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Agric Syst. 2017 Jul;155:200-212. doi: 10.1016/j.agsy.2016.09.017.

Towards a new generation of agricultural system data, models and knowledge products: Information and communication technology.

Author information

1
Wageningen University and Research Centre, Postbus 47, 6700AA Wageningen, Netherlands.
2
Agricultural & Biological Engineering, University of Florida, PO Box 110570, Gainesville, FL 32611, USA.
3
CSIRO Agriculture & Food, GPO Box 1600, Canberra, ACT, 2601, Australia.
4
Computation Institute, University of Chicago, IL, USA.
5
Oregon State University, Corvallis, OR, USA.

Abstract

Agricultural modeling has long suffered from fragmentation in model implementation. Many models are developed, there is much redundancy, models are often poorly coupled, model component re-use is rare, and it is frequently difficult to apply models to generate real solutions for the agricultural sector. To improve this situation, we argue that an open, self-sustained, and committed community is required to co-develop agricultural models and associated data and tools as a common resource. Such a community can benefit from recent developments in information and communications technology (ICT). We examine how such developments can be leveraged to design and implement the next generation of data, models, and decision support tools for agricultural production systems. Our objective is to assess relevant technologies for their maturity, expected development, and potential to benefit the agricultural modeling community. The technologies considered encompass methods for collaborative development and for involving stakeholders and users in development in a transdisciplinary manner. Our qualitative evaluation suggests that as an overall research challenge, the interoperability of data sources, modular granular open models, reference data sets for applications and specific user requirements analysis methodologies need to be addressed to allow agricultural modeling to enter in the big data era. This will enable much higher analytical capacities and the integrated use of new data sources. Overall agricultural systems modeling needs to rapidly adopt and absorb state-of-the-art data and ICT technologies with a focus on the needs of beneficiaries and on facilitating those who develop applications of their models. This adoption requires the widespread uptake of a set of best practices as standard operating procedures.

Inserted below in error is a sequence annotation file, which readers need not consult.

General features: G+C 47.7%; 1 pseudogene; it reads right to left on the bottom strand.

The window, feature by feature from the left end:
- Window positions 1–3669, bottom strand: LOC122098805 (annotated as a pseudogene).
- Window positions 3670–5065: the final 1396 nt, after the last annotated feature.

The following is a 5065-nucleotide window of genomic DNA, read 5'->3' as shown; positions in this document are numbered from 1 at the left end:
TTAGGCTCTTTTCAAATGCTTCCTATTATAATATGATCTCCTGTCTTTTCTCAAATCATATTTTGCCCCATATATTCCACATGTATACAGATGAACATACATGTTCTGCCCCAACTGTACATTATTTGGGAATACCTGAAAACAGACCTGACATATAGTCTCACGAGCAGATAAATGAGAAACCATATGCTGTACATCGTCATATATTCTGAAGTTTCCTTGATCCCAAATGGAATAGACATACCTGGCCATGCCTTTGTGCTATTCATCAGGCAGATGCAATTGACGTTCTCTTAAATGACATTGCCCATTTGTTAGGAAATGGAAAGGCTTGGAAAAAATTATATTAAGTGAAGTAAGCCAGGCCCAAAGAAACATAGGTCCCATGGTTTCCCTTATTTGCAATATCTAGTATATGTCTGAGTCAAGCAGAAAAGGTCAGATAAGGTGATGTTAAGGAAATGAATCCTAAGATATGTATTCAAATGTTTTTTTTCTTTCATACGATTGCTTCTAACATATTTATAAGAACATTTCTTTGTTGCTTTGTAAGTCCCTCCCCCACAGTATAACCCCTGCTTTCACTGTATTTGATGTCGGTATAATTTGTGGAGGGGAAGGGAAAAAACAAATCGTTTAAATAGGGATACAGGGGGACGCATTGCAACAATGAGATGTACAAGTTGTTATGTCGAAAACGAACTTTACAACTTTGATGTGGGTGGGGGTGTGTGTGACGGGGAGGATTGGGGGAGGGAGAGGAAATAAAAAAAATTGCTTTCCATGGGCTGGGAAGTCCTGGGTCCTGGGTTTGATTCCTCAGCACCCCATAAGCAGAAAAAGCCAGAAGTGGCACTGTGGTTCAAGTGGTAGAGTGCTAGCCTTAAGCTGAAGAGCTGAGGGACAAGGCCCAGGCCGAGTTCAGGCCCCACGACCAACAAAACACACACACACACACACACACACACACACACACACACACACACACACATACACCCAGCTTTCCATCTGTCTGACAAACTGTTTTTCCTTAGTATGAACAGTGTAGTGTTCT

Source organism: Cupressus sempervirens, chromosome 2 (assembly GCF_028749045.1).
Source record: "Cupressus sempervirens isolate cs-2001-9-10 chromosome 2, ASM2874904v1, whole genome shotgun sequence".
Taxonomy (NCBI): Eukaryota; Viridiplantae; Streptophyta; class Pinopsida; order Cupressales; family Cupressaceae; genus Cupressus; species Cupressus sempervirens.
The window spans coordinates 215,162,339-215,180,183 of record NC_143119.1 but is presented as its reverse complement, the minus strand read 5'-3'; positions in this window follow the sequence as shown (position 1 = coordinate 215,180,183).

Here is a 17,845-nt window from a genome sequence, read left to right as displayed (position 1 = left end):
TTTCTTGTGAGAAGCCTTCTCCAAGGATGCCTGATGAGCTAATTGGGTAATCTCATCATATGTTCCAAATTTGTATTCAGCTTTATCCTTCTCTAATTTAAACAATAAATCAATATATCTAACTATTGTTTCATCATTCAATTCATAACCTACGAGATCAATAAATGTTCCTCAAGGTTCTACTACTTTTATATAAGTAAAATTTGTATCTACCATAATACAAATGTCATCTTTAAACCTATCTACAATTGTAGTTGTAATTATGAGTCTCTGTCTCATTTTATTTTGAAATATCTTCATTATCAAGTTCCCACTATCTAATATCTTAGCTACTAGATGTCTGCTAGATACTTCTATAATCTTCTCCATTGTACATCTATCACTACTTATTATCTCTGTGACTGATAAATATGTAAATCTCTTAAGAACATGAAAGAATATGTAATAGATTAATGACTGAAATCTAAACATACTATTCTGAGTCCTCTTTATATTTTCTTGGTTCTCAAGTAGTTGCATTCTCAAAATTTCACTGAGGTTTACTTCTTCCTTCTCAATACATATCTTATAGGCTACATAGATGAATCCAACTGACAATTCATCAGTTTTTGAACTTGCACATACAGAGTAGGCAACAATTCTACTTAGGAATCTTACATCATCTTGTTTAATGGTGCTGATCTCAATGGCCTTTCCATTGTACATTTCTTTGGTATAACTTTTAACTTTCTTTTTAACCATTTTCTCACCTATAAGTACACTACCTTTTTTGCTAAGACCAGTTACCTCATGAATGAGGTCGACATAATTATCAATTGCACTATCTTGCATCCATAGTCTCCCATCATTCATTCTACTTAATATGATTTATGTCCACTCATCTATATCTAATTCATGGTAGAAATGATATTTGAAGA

KEYWORDS:

Agricultural models; Big data; ICT; Linked data; Open science; Sensing; Visualization

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